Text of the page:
CDP/LDP per 24 h for 72 hCDP/LDP per 24 h for 72 hCDP/LDP per 24 h for 72 hCDP/LDP per 24 h for 72 h
(N = 4)(N = 4)(N = 3)(N = 4)
Any adverse event1 (25%)4 (100%)2 (66.7%)4 (100%)11 (73.3%)
Cardiac disorders1 (25%)0001 (6.7%)
  Bradycardia1 (25%)0001 (6.7%)
Gastrointestinal disorders01 (25%)1 (33.3%)02 (13.3%)
  Diarrhea01 (25%)001 (6.7%)
  Dry mouth001 (33.3%)01 (6.7%)
  Sensitivity of teeth001 (33.3%)01 (6.7%)
General disorders and administration site conditions02 (50%)1 (33.3%)3 (75%)6 (40%)
  Application site dermatitis0001 (25%)1 (6.7%)
  Application site erythema01 (25%)001 (6.7%)
  Infusion site erythema01 (25%)01 (25%)2 (13.3%)
  Infusion site nodule01 (25%)001 (6.7%)
  Infusion site pain001 (33.3%)1 (25%)2 (13.3%)
  Infusion site swelling001 (33.3%)01 (6.7%)
  Nodule01 (25%)001 (6.7%)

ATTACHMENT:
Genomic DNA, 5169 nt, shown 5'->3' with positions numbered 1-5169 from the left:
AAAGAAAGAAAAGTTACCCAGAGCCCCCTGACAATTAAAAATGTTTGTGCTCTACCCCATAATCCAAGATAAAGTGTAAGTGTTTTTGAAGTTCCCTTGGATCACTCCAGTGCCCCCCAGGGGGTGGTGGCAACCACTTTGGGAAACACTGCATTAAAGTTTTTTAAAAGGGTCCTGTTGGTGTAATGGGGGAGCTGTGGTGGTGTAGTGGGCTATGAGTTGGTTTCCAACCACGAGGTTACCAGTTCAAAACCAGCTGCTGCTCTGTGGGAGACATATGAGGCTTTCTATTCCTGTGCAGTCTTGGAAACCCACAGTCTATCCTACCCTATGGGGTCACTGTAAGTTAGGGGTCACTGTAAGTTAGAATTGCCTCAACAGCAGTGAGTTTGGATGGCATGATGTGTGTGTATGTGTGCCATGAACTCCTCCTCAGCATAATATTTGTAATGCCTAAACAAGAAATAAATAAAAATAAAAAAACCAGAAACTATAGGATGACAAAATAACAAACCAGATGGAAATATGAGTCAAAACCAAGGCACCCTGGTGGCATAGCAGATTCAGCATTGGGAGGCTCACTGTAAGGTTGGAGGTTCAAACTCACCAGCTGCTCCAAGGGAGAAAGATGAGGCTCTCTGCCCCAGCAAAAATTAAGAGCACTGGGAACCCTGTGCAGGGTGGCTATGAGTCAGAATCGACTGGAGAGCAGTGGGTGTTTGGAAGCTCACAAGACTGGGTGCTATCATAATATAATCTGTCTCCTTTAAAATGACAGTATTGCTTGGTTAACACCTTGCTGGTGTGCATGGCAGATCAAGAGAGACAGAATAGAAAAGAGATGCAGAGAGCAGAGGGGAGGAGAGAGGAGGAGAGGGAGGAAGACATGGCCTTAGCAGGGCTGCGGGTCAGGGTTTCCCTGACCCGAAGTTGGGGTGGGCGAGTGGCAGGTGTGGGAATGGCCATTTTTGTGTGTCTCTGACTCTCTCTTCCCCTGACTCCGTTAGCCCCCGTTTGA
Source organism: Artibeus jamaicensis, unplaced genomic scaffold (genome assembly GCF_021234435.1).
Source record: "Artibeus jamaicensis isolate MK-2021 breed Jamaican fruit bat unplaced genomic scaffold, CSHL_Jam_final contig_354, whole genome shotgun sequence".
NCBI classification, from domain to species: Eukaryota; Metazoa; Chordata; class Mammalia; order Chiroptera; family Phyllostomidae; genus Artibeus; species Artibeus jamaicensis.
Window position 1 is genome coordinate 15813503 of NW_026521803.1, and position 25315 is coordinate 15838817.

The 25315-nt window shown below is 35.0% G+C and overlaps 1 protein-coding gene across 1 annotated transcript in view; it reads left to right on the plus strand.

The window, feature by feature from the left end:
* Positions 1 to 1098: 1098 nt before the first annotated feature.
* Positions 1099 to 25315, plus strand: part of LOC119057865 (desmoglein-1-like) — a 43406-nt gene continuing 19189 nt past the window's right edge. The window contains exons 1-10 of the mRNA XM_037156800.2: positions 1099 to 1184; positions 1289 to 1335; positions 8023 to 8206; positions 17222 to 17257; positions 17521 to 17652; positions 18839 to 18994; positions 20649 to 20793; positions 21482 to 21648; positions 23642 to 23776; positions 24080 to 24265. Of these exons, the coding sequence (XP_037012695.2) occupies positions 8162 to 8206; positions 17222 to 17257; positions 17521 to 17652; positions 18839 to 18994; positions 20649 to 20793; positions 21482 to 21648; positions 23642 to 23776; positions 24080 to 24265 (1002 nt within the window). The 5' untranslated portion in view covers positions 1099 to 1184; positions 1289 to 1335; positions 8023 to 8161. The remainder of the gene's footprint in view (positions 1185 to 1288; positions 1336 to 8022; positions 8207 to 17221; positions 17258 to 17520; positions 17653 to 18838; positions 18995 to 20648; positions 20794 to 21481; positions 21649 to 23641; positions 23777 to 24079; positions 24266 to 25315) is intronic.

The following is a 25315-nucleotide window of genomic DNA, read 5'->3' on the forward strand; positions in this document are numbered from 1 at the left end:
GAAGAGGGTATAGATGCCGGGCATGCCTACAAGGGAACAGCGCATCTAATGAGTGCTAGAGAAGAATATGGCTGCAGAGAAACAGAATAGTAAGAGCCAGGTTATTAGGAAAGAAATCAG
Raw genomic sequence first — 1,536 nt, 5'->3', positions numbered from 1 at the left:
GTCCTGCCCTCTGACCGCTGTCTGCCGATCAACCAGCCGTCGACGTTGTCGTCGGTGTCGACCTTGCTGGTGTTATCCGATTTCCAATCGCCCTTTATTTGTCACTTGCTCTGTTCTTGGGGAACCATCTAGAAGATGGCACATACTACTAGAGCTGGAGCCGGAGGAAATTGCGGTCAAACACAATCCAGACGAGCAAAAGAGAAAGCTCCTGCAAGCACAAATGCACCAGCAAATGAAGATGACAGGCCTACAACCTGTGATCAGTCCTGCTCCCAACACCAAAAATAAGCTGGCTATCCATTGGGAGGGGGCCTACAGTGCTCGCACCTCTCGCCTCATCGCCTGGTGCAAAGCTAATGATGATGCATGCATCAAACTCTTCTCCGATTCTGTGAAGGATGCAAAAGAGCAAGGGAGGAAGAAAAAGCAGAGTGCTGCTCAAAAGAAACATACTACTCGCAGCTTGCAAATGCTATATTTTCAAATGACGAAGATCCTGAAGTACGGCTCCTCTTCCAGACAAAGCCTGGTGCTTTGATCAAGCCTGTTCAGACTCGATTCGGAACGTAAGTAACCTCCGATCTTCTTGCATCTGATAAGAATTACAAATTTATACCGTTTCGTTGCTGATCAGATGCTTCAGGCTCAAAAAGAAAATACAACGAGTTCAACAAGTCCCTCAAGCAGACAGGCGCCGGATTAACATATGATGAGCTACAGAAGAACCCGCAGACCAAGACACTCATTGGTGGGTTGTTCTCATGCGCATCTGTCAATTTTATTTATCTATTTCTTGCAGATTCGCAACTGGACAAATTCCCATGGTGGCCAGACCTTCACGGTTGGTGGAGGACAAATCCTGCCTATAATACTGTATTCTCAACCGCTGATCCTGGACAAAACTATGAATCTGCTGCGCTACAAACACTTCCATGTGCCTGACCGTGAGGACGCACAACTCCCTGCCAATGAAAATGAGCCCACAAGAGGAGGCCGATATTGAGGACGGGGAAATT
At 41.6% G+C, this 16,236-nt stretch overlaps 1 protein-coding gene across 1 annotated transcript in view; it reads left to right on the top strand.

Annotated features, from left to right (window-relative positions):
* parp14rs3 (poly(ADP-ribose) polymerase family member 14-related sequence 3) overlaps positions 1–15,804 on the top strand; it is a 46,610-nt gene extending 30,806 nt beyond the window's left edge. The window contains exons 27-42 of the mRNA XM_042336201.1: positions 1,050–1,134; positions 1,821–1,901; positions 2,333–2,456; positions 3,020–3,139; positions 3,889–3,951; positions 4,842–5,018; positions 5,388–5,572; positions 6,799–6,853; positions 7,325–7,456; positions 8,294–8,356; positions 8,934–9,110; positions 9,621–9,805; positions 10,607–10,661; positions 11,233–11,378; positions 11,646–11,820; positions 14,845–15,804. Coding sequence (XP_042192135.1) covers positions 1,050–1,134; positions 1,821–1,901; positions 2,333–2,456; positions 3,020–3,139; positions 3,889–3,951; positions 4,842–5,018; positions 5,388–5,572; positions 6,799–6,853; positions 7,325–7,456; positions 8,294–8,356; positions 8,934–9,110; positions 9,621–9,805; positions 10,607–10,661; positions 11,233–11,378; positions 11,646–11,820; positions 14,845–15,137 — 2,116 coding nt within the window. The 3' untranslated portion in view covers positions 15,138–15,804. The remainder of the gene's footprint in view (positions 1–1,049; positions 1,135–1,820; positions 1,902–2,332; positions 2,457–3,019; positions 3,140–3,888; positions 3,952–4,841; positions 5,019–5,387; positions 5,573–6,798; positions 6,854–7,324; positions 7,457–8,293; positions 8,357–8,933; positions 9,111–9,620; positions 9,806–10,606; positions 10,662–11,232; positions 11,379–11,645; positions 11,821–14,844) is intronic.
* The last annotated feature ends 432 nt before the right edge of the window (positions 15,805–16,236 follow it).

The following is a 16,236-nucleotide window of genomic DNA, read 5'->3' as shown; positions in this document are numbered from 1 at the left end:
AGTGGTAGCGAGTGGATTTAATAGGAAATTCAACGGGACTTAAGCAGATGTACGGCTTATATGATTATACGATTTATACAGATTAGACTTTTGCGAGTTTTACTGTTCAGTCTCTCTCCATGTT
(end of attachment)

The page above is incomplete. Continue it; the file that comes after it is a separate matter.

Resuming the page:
Oedema peripheral0001 (25%)1 (6.7%)
Injury, poisoning and procedural complications001 (33.3%)01 (6.7%)
  Muscle strain001 (33.3%)01 (6.7%)
Investigations001 (33.3%)01 (6.7%)
  Blood creatine phosphokinase increased001 (33.3%)01 (6.7%)
  Troponin increased001 (33.3%)01 (6.7%)
Musculoskeletal and connective tissue disorders01 (25%)001 (6.7%)
  Musculoskeletal pain01 (25%)001 (6.7%)
Nervous system disorders01 (25%)2 (66.7%)1 (25%)4 (26.7%)
  Dizziness002 (66.7%)02 (13.3%)
  Dyskinesia01 (25%)001 (6.7%)
  Headache0001 (25%)1 (6.7%)
  Paraesthesia001 (33.3%)01 (6.7%)
Psychiatric disorders01 (25%)1 (33.3%)02 (13.3%)
  Anxiety001 (33.3%)01 (6.7%)
  Euphoric mood001 (33.3%)01 (6.7%)
  Sleep disorder01 (25%)001 (6.7%)
Skin and subcutaneous tissue disorders01 (25%)001 (6.7%)
  Erythema01 (25%)001 (6.7%)
Vascular disorders01 (25%)01 (25%)2 (13.3%)
  Hypertensive crisis01 (25%)001 (6.7%)
  Orthostatic hypotension0001 (25%)1 (6.7%)

There were no notable skin reactions at the Infusion Site evaluation Scale (Table 3) for any subject in the study (all subjects had numeric Grades≤2 and letter Grades of A) (Table 4).

Table 3

Site Evaluation Scale

Dermal responseDescription
0No evidence of irritation
1Minimal erythema, barely perceptible